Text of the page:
Why split tanker contract?

Published 3:39 am Monday, February 2, 2009

By Staff
U.S. Rep. John Murtha's idea to “split” a refueling tanker contract between Boeing and Northrup Grumman is the political equivalent of giving everyone who plays Little League a trophy just because they participated.
The politics behind this decision making process has become ridiculous. The Air Force decided, fair and square, in a legitimate bid competition, that Northrup Grumman had the better plane.
Boeing and its well-placed friends threw a fit, implying to anyone who would listen that because Northrup was paired with French company EADS, the Air Force was outsourcing jobs. Never mind that the jobs would actually be located in south Alabama, an area that has worked hard to attract economic development projects.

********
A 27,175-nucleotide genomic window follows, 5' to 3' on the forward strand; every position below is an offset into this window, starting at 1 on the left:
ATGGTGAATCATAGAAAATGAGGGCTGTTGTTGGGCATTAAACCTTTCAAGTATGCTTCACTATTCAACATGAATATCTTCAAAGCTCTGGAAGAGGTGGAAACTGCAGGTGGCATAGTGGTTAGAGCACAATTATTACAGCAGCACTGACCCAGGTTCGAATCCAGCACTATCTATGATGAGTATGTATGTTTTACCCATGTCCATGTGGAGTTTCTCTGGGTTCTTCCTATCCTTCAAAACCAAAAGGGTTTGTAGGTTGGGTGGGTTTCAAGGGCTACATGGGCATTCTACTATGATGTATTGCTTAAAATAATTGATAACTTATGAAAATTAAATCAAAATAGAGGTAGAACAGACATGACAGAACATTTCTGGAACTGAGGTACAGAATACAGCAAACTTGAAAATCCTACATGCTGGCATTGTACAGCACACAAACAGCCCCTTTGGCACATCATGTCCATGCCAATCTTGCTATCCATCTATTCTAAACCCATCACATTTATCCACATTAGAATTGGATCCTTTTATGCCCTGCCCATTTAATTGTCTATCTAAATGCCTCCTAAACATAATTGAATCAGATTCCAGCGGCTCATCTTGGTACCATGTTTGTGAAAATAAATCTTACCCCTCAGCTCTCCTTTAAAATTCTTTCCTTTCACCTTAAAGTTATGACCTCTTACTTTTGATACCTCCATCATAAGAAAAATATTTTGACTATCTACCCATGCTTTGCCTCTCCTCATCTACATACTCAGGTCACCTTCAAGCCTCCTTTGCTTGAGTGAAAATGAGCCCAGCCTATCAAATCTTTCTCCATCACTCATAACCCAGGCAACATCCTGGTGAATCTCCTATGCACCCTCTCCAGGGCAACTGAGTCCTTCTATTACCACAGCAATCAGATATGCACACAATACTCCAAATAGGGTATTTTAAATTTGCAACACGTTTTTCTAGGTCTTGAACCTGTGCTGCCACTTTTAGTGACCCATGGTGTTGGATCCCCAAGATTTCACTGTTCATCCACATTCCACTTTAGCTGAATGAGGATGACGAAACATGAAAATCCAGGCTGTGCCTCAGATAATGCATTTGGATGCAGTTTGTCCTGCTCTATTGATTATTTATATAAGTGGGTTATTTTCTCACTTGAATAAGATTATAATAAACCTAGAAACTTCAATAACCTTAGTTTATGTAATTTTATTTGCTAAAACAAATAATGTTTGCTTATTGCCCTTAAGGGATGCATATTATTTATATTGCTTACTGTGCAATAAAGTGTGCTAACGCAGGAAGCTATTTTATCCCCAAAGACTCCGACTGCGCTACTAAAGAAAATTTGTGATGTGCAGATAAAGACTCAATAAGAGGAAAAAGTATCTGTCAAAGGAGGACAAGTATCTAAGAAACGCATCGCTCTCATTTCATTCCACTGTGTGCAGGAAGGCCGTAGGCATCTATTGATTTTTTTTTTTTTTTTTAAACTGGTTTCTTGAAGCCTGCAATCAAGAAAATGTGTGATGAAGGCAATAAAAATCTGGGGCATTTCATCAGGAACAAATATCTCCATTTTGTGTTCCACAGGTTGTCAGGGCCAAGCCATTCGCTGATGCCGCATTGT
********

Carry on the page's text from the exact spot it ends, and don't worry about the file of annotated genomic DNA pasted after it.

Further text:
After Boeing's protest of the tanker decision, the government decided the selection process was flawed, so now we're getting ready for a do-over.
Murtha's latest suggestion is absurd. Boeing and EADS have two different planes; the idea that the companies would work together and share trade secrets is out of the question.
If EADS has the better plane, the company should win, and quickly, especially since the current fleet of tankers is half a century old. As U.S. Sen. Richard Shelby said Saturday, we need to do what is best for the soldier. They deserve no less.
It's a fact of life even Little Leaguers learn early. Sometimes, someone has to lose.